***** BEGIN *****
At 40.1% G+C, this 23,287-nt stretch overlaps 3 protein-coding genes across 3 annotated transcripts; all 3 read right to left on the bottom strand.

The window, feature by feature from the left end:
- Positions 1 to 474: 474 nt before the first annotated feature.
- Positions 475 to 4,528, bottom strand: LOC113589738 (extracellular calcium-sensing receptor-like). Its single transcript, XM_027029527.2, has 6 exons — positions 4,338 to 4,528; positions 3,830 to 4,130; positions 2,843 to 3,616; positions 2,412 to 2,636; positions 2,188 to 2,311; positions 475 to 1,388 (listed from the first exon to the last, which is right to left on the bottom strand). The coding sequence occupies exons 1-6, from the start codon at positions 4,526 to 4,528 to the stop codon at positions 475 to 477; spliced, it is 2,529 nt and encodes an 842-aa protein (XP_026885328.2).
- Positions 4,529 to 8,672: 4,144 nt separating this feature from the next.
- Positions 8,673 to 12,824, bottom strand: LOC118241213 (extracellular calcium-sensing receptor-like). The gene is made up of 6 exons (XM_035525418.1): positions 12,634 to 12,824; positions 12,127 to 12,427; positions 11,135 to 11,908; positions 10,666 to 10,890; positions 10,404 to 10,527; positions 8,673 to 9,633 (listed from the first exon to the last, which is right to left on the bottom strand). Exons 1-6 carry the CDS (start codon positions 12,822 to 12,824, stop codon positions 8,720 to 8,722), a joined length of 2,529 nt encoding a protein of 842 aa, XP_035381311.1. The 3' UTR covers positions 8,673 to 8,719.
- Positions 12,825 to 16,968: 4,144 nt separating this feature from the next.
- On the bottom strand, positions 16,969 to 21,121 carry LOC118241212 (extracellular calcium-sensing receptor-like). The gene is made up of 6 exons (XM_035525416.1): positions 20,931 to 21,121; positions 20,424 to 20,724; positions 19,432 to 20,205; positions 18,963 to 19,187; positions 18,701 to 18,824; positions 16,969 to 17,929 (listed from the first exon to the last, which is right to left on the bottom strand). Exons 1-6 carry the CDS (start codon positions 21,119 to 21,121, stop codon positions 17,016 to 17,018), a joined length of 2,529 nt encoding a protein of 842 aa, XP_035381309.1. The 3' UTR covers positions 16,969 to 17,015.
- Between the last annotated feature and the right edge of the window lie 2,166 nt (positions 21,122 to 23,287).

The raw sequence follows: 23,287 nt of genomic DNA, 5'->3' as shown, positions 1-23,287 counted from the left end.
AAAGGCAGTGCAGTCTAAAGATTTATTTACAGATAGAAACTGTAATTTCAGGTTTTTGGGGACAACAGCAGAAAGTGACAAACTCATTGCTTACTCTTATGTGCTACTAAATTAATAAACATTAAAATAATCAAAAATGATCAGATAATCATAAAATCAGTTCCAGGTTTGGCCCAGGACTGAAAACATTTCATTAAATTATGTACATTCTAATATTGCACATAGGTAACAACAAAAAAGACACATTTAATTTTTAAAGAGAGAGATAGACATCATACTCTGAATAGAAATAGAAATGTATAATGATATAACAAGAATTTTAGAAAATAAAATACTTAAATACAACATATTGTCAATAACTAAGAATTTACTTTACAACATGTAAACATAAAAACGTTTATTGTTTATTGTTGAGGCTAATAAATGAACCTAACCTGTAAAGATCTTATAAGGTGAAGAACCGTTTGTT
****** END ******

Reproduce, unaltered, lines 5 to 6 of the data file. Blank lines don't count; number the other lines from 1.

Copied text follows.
- Positions 4,529 to 8,672: 4,144 nt separating this feature from the next.
- Positions 8,673 to 12,824, bottom strand: LOC118241213 (extracellular calcium-sensing receptor-like). The gene is made up of 6 exons (XM_035525418.1): positions 12,634 to 12,824; positions 12,127 to 12,427; positions 11,135 to 11,908; positions 10,666 to 10,890; positions 10,404 to 10,527; positions 8,673 to 9,633 (listed from the first exon to the last, which is right to left on the bottom strand). Exons 1-6 carry the CDS (start codon positions 12,822 to 12,824, stop codon positions 8,720 to 8,722), a joined length of 2,529 nt encoding a protein of 842 aa, XP_035381311.1. The 3' UTR covers positions 8,673 to 8,719.